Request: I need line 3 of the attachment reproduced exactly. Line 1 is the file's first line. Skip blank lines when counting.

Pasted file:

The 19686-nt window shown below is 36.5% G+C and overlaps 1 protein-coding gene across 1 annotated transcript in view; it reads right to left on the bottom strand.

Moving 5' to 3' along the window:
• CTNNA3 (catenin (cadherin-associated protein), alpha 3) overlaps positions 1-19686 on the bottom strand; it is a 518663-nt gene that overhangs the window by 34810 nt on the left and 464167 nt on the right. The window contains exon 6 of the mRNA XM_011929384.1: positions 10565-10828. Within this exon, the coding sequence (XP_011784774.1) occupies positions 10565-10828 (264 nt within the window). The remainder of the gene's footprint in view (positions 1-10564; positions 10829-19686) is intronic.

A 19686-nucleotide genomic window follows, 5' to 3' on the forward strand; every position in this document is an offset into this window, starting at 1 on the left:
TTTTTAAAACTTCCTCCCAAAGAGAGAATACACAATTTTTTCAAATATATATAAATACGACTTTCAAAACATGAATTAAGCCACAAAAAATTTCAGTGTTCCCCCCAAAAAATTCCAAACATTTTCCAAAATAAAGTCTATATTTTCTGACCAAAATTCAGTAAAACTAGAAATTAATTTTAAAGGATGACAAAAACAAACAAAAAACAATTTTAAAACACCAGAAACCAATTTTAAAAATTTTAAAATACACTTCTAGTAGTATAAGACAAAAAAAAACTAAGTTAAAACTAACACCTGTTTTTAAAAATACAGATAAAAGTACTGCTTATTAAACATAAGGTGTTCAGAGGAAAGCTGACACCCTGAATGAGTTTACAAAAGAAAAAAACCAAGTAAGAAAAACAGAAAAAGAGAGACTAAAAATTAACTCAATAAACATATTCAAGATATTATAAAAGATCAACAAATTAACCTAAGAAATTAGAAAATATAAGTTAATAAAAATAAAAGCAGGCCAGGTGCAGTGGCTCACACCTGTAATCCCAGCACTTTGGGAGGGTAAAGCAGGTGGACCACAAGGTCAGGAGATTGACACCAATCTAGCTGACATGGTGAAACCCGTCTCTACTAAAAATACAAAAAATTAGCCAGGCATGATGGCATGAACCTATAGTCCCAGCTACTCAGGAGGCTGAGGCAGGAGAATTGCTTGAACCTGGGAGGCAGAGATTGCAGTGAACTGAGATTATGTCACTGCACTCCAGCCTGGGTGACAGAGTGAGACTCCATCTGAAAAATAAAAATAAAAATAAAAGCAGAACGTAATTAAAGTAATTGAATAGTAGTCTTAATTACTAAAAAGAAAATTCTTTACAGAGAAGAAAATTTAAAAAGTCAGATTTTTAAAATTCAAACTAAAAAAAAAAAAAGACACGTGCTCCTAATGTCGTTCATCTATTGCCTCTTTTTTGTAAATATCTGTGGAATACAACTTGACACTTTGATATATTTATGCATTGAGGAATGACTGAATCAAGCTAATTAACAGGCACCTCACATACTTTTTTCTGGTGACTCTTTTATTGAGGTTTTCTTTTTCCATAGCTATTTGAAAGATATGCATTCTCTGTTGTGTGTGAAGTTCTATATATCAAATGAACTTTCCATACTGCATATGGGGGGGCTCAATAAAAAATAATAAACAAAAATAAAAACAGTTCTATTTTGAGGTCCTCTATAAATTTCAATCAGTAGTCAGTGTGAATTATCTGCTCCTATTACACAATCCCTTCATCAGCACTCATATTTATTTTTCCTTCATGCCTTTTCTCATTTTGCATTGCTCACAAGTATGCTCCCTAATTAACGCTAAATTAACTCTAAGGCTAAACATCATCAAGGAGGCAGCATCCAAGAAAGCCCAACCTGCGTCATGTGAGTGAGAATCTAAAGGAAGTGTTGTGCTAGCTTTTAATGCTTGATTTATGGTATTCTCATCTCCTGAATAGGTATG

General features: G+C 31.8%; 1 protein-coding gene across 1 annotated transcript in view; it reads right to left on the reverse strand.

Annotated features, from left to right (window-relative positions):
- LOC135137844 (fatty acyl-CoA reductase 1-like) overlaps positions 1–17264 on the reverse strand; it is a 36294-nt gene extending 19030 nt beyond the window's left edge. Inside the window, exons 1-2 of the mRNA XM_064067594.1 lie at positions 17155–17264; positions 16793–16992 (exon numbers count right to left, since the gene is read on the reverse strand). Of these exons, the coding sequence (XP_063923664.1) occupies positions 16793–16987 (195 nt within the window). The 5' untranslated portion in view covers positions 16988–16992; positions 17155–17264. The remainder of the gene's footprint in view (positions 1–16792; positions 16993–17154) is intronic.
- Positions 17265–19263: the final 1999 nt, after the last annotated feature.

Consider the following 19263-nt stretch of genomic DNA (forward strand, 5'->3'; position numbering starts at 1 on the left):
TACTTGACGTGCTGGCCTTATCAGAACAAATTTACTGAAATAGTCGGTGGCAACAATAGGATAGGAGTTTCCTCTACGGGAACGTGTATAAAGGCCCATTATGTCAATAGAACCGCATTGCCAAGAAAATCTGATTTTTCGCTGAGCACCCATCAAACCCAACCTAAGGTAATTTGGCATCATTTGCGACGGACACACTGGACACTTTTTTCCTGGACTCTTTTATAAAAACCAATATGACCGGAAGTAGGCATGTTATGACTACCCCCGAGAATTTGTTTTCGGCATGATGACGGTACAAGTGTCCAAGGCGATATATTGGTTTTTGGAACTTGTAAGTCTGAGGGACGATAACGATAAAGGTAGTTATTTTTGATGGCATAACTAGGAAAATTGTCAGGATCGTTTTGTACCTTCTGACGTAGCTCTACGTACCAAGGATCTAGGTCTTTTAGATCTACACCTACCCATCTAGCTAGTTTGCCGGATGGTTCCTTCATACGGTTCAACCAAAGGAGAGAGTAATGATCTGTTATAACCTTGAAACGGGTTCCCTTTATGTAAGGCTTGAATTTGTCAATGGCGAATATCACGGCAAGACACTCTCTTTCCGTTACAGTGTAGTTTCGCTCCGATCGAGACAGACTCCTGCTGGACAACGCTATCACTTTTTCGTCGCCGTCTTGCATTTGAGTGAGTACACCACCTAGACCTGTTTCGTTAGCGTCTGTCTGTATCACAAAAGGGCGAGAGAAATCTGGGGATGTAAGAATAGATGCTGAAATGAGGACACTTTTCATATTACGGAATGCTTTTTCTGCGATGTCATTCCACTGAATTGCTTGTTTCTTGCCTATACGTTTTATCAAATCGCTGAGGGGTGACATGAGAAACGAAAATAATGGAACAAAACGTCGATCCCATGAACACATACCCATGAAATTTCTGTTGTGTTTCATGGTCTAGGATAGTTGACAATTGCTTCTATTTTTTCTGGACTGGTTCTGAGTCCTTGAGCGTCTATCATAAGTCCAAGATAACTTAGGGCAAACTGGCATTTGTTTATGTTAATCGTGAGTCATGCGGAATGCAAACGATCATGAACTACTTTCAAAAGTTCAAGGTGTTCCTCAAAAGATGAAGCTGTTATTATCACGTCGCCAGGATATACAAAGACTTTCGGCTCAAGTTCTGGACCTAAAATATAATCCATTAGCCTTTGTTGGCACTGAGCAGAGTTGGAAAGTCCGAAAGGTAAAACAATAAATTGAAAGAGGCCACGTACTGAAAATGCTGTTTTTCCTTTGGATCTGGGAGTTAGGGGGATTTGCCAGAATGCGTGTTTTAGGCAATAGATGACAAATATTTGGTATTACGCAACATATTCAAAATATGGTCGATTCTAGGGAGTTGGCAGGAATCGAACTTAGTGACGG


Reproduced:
• CTNNA3 (catenin (cadherin-associated protein), alpha 3) overlaps positions 1-19686 on the bottom strand; it is a 518663-nt gene that overhangs the window by 34810 nt on the left and 464167 nt on the right. The window contains exon 6 of the mRNA XM_011929384.1: positions 10565-10828. Within this exon, the coding sequence (XP_011784774.1) occupies positions 10565-10828 (264 nt within the window). The remainder of the gene's footprint in view (positions 1-10564; positions 10829-19686) is intronic.